Duane Tompkins was a lieutenant with the Enfield, Connecticut Police Department. Tompkins downloaded certain official departmental forms onto his personal thumb drive for use by one of the officers in the Department’s canine unit. Prior to downloading the forms onto the thumb drive, Tompkins deleted from it all of his personal documents, including the texts of several instant message conversations between himself and other unidentified individuals and other personal…

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Names Of Officers Involved In Shootings Not Protected From

On December 12, 2010, Long Beach police officers shot and killed Douglas Zerby, an intoxicated, unarmed 35-year-old man who was carrying a garden hose nozzle that officers mistook for a gun. Following the shooting, a reporter made a public records act request to the City seeking the names of the officers involved in the shooting. The City notified the Long Beach Police Officers Association of the request. The Association…

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GPS Surveillance In Discipline Cases

The United States Supreme Court recently made headlines with its ruling in United States v. Jones, a criminal case involving the use of a GPS locator on a criminal defendant’s car. The case started in 2004, when Antoine Jones, owner and operator of a nightclub in the District of Columbia, came under suspicion of trafficking in narcotics and was made the target of an investigation by a joint FBI…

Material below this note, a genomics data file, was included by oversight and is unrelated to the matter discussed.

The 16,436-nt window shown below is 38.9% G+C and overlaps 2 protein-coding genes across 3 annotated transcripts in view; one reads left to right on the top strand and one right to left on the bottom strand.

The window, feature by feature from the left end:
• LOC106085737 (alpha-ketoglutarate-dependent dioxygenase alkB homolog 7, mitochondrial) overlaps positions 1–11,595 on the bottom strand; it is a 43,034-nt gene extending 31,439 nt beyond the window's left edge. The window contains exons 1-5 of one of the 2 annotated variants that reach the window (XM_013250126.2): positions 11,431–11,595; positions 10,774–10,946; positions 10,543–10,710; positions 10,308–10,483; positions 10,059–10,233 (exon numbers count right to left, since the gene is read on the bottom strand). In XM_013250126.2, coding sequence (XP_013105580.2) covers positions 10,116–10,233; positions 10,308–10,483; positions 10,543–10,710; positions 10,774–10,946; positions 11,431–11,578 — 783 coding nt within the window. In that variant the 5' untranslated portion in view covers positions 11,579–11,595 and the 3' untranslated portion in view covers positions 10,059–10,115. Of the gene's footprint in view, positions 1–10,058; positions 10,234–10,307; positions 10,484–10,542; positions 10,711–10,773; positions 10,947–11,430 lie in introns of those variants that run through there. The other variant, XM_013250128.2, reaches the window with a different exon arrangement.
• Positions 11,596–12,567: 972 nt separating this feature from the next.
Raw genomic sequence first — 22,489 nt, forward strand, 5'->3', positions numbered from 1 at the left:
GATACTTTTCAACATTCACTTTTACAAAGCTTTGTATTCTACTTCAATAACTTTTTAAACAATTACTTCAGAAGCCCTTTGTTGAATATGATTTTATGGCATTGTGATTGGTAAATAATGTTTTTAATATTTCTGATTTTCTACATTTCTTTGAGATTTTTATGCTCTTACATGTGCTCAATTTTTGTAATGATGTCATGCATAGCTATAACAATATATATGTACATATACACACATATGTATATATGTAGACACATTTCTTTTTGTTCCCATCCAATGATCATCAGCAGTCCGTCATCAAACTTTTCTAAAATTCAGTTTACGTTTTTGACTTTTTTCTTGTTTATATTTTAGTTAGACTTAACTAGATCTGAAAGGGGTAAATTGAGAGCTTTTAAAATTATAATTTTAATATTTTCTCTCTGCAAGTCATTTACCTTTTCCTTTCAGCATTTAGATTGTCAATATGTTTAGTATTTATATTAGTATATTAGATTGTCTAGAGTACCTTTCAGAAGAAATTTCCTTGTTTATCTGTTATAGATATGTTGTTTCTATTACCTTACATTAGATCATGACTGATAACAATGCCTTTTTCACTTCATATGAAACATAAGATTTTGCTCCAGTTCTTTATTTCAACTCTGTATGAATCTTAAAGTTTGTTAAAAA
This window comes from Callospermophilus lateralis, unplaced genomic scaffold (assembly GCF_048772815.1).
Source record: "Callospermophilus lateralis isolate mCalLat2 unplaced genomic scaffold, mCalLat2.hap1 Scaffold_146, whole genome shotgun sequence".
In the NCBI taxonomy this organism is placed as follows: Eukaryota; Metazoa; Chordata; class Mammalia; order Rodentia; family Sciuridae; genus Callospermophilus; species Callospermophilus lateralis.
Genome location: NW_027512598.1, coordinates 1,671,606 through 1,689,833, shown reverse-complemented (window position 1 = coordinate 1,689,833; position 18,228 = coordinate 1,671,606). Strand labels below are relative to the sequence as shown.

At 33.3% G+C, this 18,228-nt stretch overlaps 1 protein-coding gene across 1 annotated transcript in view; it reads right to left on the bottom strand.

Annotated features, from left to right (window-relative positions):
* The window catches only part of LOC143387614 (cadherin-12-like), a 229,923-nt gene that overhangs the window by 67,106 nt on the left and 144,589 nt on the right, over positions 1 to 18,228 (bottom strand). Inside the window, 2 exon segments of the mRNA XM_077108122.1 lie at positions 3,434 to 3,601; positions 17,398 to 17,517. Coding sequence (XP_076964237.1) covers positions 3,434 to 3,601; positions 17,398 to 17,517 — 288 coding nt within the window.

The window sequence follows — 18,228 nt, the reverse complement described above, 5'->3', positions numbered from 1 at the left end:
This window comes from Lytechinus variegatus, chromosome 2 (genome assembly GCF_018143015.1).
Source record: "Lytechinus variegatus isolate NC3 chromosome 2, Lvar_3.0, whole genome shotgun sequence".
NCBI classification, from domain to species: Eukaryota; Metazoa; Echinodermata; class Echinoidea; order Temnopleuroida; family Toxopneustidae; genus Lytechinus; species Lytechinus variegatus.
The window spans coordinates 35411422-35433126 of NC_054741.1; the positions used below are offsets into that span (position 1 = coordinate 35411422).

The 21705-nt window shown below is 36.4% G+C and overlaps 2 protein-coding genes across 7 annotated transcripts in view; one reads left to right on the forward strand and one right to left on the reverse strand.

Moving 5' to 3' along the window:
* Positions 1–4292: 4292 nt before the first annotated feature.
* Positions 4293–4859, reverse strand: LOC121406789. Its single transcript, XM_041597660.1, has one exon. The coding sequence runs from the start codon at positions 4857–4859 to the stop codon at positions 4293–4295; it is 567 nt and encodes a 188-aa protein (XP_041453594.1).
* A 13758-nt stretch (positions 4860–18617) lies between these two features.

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NLRB Offers Additional Guidance on Social Media Issues, Continues To Expand Employee Rights in Social Media Outlets and to Scrutinize Employer Communication Policies

By Doug Hass, Chris Johlie and Amy Zdravecky (Editor’s note: Even though the NLRB does not cover public sector labor organizations, many state labor boards and courts turn to the NLRB’s decisions for guidance on how to interpret state law issues. The NLRB has been extremely active on the topic of an employer’s ability to restrict the off-site use of social media by employees. Because the law in the…

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Sheriff’s Talk Radio Comments Do Not Violate Right To Privacy Statute

David Clarke is the Sheriff of Milwaukee County, Wisconsin. A lawsuit against Clarke arose from a pair of on-air phone calls to a popular Milwaukee, Wisconsin radio show, one from Deputy David Hutchins and the other from Clarke. On May 17, 2007, a discussion regarding Clarke’s avoidance of certain African-American groups took place on the “Eric Von Show,” a listener-interactive radio show which is broadcasted on WMCS AM 1290….